Anarki2004 writes: There is yet another ban that nobody asked for being proposed in several states currently. From the article: There is debate about whether or not the FDA has jurisdiction over e-cigarettes. There's a bill currently in Congress that would further complicate that debate. The Family Smoking Prevention And Tobacco Control Act was passed by the House on April 2nd, and is now in the Senate. One of its provisions would allow the FDA "to review and consider the evidence for additional indications for nicotine replacement products." That could be interpreted to allow e-cigarettes to fall under the FDA's jurisdiction.

As a former smoker and an extremely satisfied user of electronic personal vaporizers, this ban would force me and thousands of others to either switch back to analog cigarettes, or give up nicotine all together (which as any smoker/former smoker knows is not an easy task). The only people who will benefit from this law are pharmaceutical companies peddling smoking cessation products, and the tobacco industry. This proposed ban does absolutely nothing to benefit the citizens.


Submission + - New Aussie tech-focused 'Wikipedia' launched (delimiter.com.au)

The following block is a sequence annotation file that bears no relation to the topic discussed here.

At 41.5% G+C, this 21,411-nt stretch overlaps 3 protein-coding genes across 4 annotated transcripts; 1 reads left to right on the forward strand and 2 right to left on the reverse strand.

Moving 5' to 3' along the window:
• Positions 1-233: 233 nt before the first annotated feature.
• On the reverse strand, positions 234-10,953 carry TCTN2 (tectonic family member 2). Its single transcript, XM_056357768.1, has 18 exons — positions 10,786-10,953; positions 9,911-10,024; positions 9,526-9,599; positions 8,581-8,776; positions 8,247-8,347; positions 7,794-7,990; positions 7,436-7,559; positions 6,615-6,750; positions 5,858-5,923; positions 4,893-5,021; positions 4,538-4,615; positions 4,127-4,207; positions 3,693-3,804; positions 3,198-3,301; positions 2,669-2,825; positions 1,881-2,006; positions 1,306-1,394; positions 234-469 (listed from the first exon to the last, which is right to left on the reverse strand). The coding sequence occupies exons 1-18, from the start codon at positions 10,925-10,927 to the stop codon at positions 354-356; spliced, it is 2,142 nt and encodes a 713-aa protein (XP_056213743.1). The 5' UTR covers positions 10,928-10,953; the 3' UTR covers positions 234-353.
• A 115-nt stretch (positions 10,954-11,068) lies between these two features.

daria42 writes: Wikipedia's great for some things — like looking up the in-depth history of 4chan, for example — but not great for others, such as finding out the micro-history of the technology sector in certain countries. That's why Australian technology publication Delimiter has launched a public Wiki site purely focused on the Australian technology sector — its personalities, issues, companies and events. Already the site has better coverage of some areas than Wikipedia, leading to the question of whether more such small Wikis should be created for certain verticals.

Submission + - Where to start in DIY electronics? 5

pyrosine writes: I've been thinking about this for a while and have had no idea where to start.
I have little or no previous experience in electronics — just what is covered in GCSE physics (wiring a plug and resistors — not much, I know).
The majority of my interest lies in the wireless communication side of the field — ie ham radios and CB — but I am also interested in how many things work, one example being speakers, simply to better understand it.
I would preferably like to start through some form of practical guide rather than learn the theory first but just what I would search for such a walkthrough deludes me.

Submission + - Steve Jobs Weighs In On Section 3.3.1 (taoeffect.com)

Dotnaught writes: Greg Slepak, founder of software company Tao Effect, wrote Apple CEO Steve Jobs to complain about Apple's mandate that iPhone applications be originally written in C/C++/Objective-C. Job's response was to endorse a post by John Gruber on the Daring Fireball blog. Jobs called it "very insightful," suggesting Gruber's prediction that third-party iPhone development tools are out might be right. Jobs sent a second reply that also doesn't bode well for third-party iPhone development tools: "We’ve been there before, and intermediate layers between the platform and the developer ultimately produces sub-standard apps and hinders the progress of the platform."